Hay Fever Strikes Jose Mier
We’re not in a rural area here in Sun Valley, CA although as I’ve pointed out before we are very close to nature. Segments of our town like the Stonehurst neighborhood are somewhat rural and have their own unique characteristics separate from the rest of Sun Valley. However, aside from any other particulates in the air due to pollution, we face one more “danger” as we venture outside our homes: pollen.
If you’re like me, you suffer from hay fever and when the pollen count is high we’re more susceptible to this. The pollen count itself refers to the number of particulates in a square meter of air. Luckily we’re not in a high allergy condition right now, but the allergy level is medium so people like me are more prone to developing an allergic reaction.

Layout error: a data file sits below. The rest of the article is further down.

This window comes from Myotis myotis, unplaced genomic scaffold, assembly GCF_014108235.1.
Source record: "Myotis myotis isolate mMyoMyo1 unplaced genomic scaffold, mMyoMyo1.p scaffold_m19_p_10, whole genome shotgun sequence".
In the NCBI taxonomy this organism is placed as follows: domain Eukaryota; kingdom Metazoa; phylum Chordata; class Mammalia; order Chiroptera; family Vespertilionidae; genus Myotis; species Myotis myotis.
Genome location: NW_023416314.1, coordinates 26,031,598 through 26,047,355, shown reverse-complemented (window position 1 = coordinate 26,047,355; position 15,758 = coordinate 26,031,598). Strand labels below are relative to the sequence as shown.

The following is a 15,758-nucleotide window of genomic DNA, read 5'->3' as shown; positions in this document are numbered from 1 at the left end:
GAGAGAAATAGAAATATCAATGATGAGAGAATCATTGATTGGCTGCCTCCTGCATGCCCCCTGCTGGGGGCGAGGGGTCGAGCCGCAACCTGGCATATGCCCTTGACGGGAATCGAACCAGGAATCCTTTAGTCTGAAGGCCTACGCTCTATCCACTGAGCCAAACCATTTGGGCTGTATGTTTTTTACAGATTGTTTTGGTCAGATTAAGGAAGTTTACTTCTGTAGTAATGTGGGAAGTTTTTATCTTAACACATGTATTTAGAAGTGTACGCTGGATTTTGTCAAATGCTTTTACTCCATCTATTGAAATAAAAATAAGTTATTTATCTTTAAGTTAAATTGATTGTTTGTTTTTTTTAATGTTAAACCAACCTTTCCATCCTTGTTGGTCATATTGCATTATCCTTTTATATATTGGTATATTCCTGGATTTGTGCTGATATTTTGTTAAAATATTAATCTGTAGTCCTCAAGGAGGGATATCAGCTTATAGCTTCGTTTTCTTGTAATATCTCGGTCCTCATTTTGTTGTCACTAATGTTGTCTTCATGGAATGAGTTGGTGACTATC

The website Pollen.com performs a great service by showing pollen/allergy levels in any area and you need only enter your city to find the allergy level there. For Sun Valley the next few days will be moderate.
As I mentioned other areas of Sun Valley like the horse properties close to the Verdugo foothills will have somewhat higher counts and with all the hay in these areas it’s not hard to imagine more (and more visible) particulates floating in the air. Horses also tend to generate a fair amount of dust on the trail so that’s going to add to the allergy levels.
One interesting aspect of this coronavirus is that almost all of us are now wearing masks. This should have the added benefit of reducing our exposure to allergens. Many of us, however, forego the masks if we’re taking a hike or trying to get some exercise so the effect will be moot there.
Still, for those who are sensitive, like myself, it pays to keep an eye on pollen levels in this dry and often windy season.